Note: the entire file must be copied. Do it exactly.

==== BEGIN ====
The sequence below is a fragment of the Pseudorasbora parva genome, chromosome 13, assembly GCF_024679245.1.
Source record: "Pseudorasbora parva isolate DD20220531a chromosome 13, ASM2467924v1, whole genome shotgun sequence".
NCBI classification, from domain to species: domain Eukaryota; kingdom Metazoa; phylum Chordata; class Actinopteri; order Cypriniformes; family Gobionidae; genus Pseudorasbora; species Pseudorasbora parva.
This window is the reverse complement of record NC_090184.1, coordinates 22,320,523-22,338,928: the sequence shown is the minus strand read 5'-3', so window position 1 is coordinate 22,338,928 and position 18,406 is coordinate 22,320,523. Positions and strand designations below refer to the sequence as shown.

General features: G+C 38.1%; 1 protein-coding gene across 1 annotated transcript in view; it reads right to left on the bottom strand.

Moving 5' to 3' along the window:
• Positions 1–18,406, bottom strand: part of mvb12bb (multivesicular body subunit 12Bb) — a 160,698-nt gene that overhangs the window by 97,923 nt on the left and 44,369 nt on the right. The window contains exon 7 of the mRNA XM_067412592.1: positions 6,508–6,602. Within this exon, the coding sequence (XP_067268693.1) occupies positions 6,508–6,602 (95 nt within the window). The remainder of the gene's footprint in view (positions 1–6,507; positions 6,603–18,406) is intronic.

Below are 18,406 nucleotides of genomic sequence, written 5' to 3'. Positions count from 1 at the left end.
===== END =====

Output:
The sequence below is a fragment of the Pseudorasbora parva genome, chromosome 13, assembly GCF_024679245.1.
Source record: "Pseudorasbora parva isolate DD20220531a chromosome 13, ASM2467924v1, whole genome shotgun sequence".
NCBI classification, from domain to species: domain Eukaryota; kingdom Metazoa; phylum Chordata; class Actinopteri; order Cypriniformes; family Gobionidae; genus Pseudorasbora; species Pseudorasbora parva.
This window is the reverse complement of record NC_090184.1, coordinates 22,320,523-22,338,928: the sequence shown is the minus strand read 5'-3', so window position 1 is coordinate 22,338,928 and position 18,406 is coordinate 22,320,523. Positions and strand designations below refer to the sequence as shown.

General features: G+C 38.1%; 1 protein-coding gene across 1 annotated transcript in view; it reads right to left on the bottom strand.

Moving 5' to 3' along the window:
• Positions 1–18,406, bottom strand: part of mvb12bb (multivesicular body subunit 12Bb) — a 160,698-nt gene that overhangs the window by 97,923 nt on the left and 44,369 nt on the right. The window contains exon 7 of the mRNA XM_067412592.1: positions 6,508–6,602. Within this exon, the coding sequence (XP_067268693.1) occupies positions 6,508–6,602 (95 nt within the window). The remainder of the gene's footprint in view (positions 1–6,507; positions 6,603–18,406) is intronic.

Below are 18,406 nucleotides of genomic sequence, written 5' to 3'. Positions count from 1 at the left end.